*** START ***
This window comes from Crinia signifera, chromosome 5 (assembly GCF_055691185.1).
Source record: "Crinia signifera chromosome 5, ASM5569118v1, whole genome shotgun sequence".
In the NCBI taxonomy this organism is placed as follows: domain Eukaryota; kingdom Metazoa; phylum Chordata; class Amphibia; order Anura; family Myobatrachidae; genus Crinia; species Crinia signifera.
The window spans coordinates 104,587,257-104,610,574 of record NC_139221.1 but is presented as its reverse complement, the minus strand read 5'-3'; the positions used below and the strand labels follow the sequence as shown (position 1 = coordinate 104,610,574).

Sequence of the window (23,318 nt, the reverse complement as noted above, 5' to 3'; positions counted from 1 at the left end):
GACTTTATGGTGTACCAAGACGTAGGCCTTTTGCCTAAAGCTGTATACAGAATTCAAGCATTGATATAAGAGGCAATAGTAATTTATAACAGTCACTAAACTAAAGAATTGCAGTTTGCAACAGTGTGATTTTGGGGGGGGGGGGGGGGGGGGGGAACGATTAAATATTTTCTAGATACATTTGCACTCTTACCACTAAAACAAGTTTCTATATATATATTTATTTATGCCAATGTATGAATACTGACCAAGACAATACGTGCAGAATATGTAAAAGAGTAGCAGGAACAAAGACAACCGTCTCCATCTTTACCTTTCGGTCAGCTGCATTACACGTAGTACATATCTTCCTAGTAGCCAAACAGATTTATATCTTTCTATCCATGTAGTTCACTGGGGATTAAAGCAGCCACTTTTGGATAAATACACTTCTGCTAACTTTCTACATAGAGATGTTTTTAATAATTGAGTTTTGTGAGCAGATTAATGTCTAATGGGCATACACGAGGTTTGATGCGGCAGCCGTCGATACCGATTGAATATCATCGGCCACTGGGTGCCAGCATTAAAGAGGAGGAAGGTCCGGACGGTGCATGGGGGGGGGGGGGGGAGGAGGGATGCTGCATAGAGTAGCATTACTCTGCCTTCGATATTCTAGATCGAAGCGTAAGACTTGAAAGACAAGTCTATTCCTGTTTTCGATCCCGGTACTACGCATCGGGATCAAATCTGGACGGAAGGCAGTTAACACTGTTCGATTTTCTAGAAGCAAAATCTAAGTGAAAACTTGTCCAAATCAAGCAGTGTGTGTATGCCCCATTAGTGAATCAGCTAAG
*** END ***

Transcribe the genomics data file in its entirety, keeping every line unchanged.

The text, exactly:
This window comes from Crinia signifera, chromosome 5 (assembly GCF_055691185.1).
Source record: "Crinia signifera chromosome 5, ASM5569118v1, whole genome shotgun sequence".
In the NCBI taxonomy this organism is placed as follows: domain Eukaryota; kingdom Metazoa; phylum Chordata; class Amphibia; order Anura; family Myobatrachidae; genus Crinia; species Crinia signifera.
The window spans coordinates 104,587,257-104,610,574 of record NC_139221.1 but is presented as its reverse complement, the minus strand read 5'-3'; the positions used below and the strand labels follow the sequence as shown (position 1 = coordinate 104,610,574).

Sequence of the window (23,318 nt, the reverse complement as noted above, 5' to 3'; positions counted from 1 at the left end):
GACTTTATGGTGTACCAAGACGTAGGCCTTTTGCCTAAAGCTGTATACAGAATTCAAGCATTGATATAAGAGGCAATAGTAATTTATAACAGTCACTAAACTAAAGAATTGCAGTTTGCAACAGTGTGATTTTGGGGGGGGGGGGGGGGGGGGGGAACGATTAAATATTTTCTAGATACATTTGCACTCTTACCACTAAAACAAGTTTCTATATATATATTTATTTATGCCAATGTATGAATACTGACCAAGACAATACGTGCAGAATATGTAAAAGAGTAGCAGGAACAAAGACAACCGTCTCCATCTTTACCTTTCGGTCAGCTGCATTACACGTAGTACATATCTTCCTAGTAGCCAAACAGATTTATATCTTTCTATCCATGTAGTTCACTGGGGATTAAAGCAGCCACTTTTGGATAAATACACTTCTGCTAACTTTCTACATAGAGATGTTTTTAATAATTGAGTTTTGTGAGCAGATTAATGTCTAATGGGCATACACGAGGTTTGATGCGGCAGCCGTCGATACCGATTGAATATCATCGGCCACTGGGTGCCAGCATTAAAGAGGAGGAAGGTCCGGACGGTGCATGGGGGGGGGGGGGGGAGGAGGGATGCTGCATAGAGTAGCATTACTCTGCCTTCGATATTCTAGATCGAAGCGTAAGACTTGAAAGACAAGTCTATTCCTGTTTTCGATCCCGGTACTACGCATCGGGATCAAATCTGGACGGAAGGCAGTTAACACTGTTCGATTTTCTAGAAGCAAAATCTAAGTGAAAACTTGTCCAAATCAAGCAGTGTGTGTATGCCCCATTAGTGAATCAGCTAAG